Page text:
The Wellesley Club

Lord Wellesley statue The Wellesley Club, in existence for 125 years, is sadly now in the process of closing. Membership has been steadily waning, and today’s society has diminished interest in traditional clubs.

At a Special General Meeting in 2014, club members decided to cease operating as a club and to dispose of all the Club’s assets. It is fair to say that some controversy around shareholder funding for potential seismic strengthening of the Wellesley Building was a contributing factor.

In recognising the heritage value of the Club as part of New Zealand’s society, the Club was keen to find a way to preserve the memory of th Club for posterity.

The Club committee had developed a strong relationship with the Wellington Club, which led to an agreement with the Wellington Club to rename its Wellington Room, to become the Wellesley Room which would house and display certain Wellesley Club memorabilia.

Meanwhile all of the Cub’s artwork, silverware, furniture and other chattels has been sold, apart from the memorabilia gifted to the Wellington Club.

Of particular significance is the Club’s caricature collection, which Club members were keen to see preserved as a collection and available for viewing, rather than being broken up or sold into private ownership. In the absence of any public institution prepared to meet the cCub’s requirements, it was particularly gratifying that the Wellington Club has become the new custodian of the collection, a selection of which is now on display there.

The Club no longer organises activities for members, apart from AGMs that are necessary while the Club remains an incorporated society. Another exception was the very successful November 2016 function to celebrate the Club’s 125th anniversary, the opening of the Wellesley Room and the preservation of key memorabilia.

For the future, all that remains is for the Club to sell its shares in Wellesley Westminster Limited (the company that owns the Wellesley Building) then to work through the inevitable winding-up process.

Some Wellesley Club members have now joined the Wellington Club. This is a traditional private club with a strong and professional operation, many facilities for members, a large membership and a full schedule of events. In recognition of today’s social environment, the Wellington Club has modern facilities.

Grant Purdie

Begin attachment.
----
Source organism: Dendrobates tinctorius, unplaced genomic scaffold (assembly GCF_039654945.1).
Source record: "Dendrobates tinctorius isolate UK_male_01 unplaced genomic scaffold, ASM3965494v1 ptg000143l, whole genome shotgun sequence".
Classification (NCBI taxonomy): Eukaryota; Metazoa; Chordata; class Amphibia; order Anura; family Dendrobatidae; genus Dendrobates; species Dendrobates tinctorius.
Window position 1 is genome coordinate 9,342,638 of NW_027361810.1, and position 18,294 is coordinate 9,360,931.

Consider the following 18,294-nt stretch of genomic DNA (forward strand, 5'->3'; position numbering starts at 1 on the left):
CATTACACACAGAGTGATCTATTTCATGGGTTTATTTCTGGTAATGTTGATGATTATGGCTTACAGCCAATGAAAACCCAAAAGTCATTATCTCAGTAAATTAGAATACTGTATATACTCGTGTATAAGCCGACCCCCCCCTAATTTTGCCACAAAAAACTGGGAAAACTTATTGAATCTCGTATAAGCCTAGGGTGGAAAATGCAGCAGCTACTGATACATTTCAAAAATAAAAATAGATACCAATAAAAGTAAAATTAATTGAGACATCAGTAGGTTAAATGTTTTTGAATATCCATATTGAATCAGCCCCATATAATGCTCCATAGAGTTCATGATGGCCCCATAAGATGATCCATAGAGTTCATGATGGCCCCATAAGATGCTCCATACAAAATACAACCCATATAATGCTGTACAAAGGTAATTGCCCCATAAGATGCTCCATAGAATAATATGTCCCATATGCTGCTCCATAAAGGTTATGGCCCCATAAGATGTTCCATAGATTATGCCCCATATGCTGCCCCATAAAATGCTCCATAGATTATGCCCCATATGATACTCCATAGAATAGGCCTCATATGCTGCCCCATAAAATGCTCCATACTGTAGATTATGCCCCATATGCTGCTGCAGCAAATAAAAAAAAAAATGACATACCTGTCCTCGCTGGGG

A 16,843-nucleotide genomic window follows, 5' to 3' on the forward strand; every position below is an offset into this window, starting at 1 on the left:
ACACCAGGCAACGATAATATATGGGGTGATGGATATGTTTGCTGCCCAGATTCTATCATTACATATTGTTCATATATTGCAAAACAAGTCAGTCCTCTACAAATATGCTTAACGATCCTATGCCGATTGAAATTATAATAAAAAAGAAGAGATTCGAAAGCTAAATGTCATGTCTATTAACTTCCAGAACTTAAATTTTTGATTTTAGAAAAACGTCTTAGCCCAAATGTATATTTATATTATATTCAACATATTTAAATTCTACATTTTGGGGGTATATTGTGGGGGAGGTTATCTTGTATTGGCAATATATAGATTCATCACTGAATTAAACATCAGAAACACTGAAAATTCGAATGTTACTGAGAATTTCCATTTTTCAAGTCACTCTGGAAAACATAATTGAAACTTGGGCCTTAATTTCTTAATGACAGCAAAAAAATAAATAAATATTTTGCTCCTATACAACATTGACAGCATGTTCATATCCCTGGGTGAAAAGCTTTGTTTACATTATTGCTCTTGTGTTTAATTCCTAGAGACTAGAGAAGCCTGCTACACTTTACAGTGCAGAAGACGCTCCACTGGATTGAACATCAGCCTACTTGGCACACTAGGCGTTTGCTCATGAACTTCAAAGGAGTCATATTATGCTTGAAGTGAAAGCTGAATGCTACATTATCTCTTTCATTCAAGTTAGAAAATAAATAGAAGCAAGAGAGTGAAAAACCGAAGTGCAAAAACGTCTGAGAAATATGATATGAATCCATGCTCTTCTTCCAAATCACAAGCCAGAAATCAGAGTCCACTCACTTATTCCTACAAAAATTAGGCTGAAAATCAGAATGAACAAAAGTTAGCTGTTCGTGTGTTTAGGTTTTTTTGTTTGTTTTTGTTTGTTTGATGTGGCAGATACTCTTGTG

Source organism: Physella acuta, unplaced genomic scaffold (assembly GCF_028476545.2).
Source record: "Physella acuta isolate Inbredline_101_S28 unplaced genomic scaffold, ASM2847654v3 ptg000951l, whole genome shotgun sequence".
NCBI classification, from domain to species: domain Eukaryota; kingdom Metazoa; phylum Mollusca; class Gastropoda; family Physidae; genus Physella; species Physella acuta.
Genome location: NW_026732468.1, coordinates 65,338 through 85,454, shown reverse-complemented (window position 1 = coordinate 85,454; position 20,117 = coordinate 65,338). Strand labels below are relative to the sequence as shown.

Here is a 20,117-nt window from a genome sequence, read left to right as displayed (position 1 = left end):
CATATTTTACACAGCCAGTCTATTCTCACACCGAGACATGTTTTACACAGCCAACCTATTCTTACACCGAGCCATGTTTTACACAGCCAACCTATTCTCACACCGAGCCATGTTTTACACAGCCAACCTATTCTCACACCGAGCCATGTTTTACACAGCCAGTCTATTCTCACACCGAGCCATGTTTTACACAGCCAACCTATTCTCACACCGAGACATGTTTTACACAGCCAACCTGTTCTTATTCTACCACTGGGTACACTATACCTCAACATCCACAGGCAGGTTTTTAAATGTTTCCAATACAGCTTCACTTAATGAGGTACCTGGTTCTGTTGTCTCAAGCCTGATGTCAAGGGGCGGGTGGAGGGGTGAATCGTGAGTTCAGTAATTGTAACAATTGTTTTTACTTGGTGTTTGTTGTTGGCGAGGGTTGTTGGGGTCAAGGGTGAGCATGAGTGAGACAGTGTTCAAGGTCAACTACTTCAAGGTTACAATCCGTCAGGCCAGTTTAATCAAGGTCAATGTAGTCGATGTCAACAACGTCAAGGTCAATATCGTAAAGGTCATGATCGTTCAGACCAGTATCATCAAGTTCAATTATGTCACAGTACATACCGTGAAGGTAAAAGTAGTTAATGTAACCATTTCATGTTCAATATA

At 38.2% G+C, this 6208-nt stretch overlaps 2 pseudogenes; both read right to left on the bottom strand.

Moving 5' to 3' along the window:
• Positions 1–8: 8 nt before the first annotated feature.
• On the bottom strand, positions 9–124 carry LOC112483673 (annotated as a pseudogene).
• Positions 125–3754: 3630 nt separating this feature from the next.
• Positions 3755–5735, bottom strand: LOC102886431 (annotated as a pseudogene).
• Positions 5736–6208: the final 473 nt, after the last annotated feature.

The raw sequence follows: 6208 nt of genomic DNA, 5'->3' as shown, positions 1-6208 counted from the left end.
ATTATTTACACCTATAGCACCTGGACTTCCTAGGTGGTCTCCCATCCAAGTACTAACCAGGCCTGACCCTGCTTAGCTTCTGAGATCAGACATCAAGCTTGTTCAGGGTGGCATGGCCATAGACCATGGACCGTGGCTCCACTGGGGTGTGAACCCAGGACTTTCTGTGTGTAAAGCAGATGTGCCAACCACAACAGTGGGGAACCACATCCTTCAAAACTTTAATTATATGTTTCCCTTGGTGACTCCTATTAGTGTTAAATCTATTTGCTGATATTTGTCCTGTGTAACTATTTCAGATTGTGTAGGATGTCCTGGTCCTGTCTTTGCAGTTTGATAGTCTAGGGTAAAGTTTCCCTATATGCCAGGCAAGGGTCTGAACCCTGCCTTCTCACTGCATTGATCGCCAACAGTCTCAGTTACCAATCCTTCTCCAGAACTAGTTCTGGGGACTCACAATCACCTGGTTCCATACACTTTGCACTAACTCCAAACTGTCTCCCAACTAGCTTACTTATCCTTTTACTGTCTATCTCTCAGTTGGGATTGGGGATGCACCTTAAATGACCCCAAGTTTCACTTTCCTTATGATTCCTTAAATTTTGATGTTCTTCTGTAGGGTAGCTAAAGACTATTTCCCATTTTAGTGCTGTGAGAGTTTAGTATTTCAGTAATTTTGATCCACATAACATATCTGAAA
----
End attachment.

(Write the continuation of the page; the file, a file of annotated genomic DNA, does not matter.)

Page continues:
About the Club

The Wellesley Club was named after Arthur Wellesley, formally known as the Duke of Wellington. The Duke was a sponsor of the New Zealand Company, and one of the principal towns of the new colony was named after him. In 1891 when a group of Wellington businessmen decided to establish another gentlemen’s club, they chose the name Wellesley for its historical connections with the city. The building has been designated a grade 1 Heritage Building by the New Zealand Historic Places Trust.

Built in the grand tradition of London’s Pall Mall Clubs, it is considered one of the finest examples of neo-Georgian architecture in Wellington. The Wellesley Club is a landmark building near the heart of the city's financial district. It occupies a prominent street corner and it possesses a distinguished architectural character.

The building has a certain timeless and universal quality and has remained little changed to the present day, with all major internal spaces in near original condition. The beautiful balance and proportion of the facades and the excellent attention to detail are appreciated as much today as in the last century.

The Wellesley Club itself was important in the social and business life of the capital city for over 100 years with many members being well-known in their various professions. "Here politicians, businessmen and runholders met to socialise and do business".

Club Committee

President – Grant Purdie
Chairman – Grant Purdie:
Secretary – Gordon Stewart:
Treasurer – Phil Major:
Immediate Past Treasurer – Anthony Wilson:

Other members:
Andre Bredenkamp:
Paul Jonson:
Ray Harding: